Exploring Options for Possible Over Enrollment at Pell School
The school committee voted to create a subcommittee to address the rise in kindergarten enrollment.
In a 5-2 vote, the Newport School Committee approved the creation of a subcommittee to evaluate options to address potential Pell School over enrollment. Sandra J. Flowers and Jo Eva Gaines were the opposing votes.
The committee would consist of two school committee members, two administrators and parents of children affected by the situation.
Recent spikes in kindergarten enrollment prompted the school committee to add two additional classrooms to the new elementary school, but even those may not be enough.
This year, kindergarten enrollment rose to 213, up more than thirty students from last year’s 179. Twenty-nine of those students are from military families.
“Demographic estimates are exactly that – estimates,” School Committee Chair Patrick Kelley said.
There will be eight kindergarten classrooms, 29 first through fourth grade classrooms, and six special education classrooms, including the two preschool, classrooms at Pell Elementary School.
As enrollment numbers continue to climb, 31 classrooms would be required, leaving the school two classrooms short.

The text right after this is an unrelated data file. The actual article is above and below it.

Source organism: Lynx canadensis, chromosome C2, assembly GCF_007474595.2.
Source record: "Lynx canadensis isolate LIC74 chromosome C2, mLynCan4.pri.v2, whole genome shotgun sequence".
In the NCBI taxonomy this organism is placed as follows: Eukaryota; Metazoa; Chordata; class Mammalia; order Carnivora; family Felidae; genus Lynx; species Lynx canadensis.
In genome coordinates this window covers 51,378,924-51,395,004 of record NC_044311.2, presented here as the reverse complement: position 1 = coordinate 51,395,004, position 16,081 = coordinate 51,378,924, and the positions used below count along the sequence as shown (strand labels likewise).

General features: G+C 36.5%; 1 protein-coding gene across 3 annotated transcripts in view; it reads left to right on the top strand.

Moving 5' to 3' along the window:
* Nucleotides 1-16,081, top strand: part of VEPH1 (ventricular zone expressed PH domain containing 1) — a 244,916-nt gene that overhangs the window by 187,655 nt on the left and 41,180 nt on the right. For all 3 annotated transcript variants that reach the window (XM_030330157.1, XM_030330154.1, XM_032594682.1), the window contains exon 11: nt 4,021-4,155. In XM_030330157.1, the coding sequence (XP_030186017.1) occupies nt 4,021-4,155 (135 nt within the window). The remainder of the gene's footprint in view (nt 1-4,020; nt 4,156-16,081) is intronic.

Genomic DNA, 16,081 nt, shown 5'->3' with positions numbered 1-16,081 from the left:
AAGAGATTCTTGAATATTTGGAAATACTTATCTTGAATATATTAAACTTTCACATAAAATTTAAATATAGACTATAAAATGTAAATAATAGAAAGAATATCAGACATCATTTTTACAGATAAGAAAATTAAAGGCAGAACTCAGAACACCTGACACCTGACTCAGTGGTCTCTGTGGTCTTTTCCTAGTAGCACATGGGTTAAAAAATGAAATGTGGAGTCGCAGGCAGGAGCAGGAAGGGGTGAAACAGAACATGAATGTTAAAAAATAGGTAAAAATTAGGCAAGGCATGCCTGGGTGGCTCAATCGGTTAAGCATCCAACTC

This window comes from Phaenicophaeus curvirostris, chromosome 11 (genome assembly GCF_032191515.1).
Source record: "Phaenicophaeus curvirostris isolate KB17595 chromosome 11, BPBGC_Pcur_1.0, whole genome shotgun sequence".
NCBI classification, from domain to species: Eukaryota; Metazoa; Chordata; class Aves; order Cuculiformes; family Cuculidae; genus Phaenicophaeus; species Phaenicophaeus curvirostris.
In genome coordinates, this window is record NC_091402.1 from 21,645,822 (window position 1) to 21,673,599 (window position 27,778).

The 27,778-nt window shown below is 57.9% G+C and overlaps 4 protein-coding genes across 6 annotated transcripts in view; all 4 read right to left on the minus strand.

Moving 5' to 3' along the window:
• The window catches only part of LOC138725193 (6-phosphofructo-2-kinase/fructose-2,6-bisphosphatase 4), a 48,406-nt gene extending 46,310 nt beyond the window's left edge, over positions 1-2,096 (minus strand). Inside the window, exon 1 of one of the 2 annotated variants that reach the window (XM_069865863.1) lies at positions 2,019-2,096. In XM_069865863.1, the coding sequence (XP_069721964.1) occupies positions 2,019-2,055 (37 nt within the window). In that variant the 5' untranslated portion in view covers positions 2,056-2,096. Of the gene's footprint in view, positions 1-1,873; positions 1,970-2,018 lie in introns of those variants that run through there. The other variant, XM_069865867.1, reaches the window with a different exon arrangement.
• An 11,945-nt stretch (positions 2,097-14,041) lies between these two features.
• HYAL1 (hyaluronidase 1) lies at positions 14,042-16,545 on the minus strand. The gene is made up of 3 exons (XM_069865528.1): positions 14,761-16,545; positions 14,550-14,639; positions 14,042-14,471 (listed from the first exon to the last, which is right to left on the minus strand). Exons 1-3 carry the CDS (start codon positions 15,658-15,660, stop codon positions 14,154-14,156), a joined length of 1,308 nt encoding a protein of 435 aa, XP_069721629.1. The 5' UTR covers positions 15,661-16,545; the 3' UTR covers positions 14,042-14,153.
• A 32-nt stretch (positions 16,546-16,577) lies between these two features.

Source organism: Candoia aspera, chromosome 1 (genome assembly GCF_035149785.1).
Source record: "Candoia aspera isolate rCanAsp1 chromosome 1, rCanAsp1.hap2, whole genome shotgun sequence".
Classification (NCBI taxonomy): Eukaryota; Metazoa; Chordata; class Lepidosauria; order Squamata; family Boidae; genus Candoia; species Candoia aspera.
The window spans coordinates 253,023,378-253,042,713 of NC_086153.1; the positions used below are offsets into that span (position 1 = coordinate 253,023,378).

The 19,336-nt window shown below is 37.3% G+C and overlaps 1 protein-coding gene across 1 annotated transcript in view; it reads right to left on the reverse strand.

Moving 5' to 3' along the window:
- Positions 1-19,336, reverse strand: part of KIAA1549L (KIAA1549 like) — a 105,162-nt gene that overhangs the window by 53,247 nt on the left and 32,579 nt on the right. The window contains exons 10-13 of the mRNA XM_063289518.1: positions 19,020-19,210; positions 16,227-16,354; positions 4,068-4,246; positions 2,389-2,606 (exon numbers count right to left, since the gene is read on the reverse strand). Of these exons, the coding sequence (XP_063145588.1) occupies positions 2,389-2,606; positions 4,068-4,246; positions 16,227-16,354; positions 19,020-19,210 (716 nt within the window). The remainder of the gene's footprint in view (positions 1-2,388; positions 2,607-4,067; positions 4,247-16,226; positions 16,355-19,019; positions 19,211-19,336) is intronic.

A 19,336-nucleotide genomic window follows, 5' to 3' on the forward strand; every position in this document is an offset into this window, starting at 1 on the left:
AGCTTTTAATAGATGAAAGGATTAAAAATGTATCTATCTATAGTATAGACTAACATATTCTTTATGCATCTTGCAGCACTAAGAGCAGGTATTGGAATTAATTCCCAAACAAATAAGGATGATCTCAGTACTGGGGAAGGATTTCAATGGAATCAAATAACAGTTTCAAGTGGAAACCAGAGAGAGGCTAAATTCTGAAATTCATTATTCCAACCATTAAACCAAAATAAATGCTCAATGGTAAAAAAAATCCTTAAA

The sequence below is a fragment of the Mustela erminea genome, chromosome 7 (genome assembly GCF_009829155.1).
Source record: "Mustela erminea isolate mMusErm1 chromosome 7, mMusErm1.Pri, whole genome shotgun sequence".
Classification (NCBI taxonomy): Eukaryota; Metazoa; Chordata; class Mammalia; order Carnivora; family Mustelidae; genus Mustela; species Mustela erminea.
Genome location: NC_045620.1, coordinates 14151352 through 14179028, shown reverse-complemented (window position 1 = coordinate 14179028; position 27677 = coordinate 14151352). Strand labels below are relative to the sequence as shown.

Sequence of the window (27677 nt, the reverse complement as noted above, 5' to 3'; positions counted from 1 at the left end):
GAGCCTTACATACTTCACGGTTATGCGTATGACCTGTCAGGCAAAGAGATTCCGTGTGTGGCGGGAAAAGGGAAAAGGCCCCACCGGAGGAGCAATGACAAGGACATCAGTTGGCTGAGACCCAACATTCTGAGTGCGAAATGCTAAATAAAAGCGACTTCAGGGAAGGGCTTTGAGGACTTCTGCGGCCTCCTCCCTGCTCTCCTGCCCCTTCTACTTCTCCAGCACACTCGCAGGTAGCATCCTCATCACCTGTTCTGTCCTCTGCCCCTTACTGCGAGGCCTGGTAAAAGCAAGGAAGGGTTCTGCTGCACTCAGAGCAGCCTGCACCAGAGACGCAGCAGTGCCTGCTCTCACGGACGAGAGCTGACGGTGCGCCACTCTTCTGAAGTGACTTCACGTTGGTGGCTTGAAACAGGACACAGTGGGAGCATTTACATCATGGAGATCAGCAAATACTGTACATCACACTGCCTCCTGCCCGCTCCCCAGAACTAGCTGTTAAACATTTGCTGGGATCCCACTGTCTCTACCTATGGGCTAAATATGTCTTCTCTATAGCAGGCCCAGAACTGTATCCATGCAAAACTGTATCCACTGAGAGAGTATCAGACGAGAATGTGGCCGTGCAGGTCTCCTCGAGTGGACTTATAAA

“I believe the solution to this is relatively easy,” Superintendent John Ambrogi wrote in a memorandum to the school committee.
In the memorandum, Ambrogi recommended that, in the event of over enrollment, to move the two preschool classes to the old home economics room at Rogers High School to accommodate the extra students. The move would be on a temporary basis.
“This would provide the opportunity for some of our high school students to work with our preschool youngsters and their teachers and also provide a space for the availability of a full-time nurse,” he wrote. “This would be an easy recommendation and would enable us to continue to have new Pell School as a K-4 School.”
Ambrogi said a “worst case scenario” would be to move music classes into a regular teaching environment instead of having a dedicated classroom.
He also stressed that based on the transient nature of many of the students and the flexibility of the new school, over enrollment may not turn out to be an issue.
Gaines said she believed studying the matter would be beneficial, but questioned the timing of it.
“Why not just wait when we have more data?” she asked.
Other suggested options included creating a fourth grade academy or magnet school at one of the existing elementary schools, leaving a south end school open, or inviting a charter school to Newport.
“The sooner we start talking about having the conversation and letting people know we’re making sure we’re coming up with the best possible options [the better],” School Committee member Rebecca Bolan said.